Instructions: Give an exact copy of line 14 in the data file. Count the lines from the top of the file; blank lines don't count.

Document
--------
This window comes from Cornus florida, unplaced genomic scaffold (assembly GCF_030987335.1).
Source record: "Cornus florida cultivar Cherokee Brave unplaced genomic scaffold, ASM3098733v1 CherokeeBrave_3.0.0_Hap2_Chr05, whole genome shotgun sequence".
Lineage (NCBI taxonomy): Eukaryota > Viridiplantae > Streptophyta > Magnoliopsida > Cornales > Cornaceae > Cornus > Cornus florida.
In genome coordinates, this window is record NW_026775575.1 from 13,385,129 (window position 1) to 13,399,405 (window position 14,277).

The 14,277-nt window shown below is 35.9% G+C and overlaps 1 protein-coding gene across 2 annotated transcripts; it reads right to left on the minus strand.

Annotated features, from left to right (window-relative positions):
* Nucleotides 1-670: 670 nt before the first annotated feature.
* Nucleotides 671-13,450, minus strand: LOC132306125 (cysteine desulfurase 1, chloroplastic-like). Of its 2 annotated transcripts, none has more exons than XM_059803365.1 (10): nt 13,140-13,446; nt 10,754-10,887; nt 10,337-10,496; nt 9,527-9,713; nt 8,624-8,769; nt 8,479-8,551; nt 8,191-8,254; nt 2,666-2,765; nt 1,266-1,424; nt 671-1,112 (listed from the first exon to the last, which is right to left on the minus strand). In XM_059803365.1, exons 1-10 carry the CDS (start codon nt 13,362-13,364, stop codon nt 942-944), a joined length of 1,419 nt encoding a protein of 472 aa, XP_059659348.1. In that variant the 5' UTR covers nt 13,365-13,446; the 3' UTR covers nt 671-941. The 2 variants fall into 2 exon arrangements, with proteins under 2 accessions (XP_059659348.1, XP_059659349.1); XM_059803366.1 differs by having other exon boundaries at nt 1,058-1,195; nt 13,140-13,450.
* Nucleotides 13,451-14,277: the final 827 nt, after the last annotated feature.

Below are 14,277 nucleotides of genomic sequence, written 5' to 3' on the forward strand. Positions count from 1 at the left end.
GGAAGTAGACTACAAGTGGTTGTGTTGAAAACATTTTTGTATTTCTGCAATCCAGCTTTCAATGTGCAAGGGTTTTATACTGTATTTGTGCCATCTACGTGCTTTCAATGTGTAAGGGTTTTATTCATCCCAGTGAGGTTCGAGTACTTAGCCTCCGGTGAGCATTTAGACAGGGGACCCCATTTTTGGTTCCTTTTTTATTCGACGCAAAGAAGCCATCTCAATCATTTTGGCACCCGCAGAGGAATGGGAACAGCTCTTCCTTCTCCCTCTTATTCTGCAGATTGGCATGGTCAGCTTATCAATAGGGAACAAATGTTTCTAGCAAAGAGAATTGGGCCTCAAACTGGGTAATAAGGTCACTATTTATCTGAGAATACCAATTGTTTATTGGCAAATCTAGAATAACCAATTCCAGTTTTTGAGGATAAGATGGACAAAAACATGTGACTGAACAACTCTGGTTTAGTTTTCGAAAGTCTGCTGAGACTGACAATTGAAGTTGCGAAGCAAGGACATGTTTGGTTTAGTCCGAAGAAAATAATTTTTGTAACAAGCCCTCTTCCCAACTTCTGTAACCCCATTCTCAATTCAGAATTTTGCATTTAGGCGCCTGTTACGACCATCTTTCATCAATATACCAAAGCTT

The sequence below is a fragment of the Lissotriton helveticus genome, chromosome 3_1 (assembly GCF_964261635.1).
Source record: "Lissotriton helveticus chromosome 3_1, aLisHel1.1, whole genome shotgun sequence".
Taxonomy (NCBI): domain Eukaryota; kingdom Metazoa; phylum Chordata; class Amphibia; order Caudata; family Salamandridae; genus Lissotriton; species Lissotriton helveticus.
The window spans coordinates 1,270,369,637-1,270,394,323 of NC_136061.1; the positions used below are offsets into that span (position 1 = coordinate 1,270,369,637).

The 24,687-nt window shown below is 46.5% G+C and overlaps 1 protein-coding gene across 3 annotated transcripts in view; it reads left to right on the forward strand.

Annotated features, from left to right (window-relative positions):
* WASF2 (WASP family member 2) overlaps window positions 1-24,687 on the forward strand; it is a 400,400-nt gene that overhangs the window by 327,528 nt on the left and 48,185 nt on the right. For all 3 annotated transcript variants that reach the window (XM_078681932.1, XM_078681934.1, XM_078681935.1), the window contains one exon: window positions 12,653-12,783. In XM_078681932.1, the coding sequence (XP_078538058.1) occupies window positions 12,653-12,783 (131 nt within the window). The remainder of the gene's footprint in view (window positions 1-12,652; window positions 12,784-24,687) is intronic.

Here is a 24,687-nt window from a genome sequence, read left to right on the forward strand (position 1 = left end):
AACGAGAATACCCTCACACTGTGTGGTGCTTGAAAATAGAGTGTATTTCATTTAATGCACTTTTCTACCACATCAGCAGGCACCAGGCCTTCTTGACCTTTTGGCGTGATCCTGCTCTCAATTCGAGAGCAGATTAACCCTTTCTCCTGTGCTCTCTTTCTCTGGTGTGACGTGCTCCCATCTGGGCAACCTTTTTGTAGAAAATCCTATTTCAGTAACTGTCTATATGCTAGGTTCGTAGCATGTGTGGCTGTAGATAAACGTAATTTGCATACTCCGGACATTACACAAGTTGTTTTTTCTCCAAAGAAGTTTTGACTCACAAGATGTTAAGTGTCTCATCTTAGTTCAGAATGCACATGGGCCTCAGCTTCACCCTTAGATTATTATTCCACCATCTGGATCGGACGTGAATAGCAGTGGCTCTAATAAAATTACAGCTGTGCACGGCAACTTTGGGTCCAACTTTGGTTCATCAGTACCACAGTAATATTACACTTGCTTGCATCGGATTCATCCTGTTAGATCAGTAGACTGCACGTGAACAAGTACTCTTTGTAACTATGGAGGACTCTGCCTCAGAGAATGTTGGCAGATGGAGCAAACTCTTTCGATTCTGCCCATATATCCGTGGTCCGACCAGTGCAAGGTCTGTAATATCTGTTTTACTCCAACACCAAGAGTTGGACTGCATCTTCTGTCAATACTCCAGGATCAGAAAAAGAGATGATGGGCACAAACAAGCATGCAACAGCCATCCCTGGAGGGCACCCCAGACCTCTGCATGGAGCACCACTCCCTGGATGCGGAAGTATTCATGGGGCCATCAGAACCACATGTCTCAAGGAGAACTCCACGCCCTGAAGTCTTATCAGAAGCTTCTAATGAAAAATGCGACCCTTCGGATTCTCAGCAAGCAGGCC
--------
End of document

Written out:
Taxonomy (NCBI): domain Eukaryota; kingdom Metazoa; phylum Chordata; class Amphibia; order Caudata; family Salamandridae; genus Lissotriton; species Lissotriton helveticus.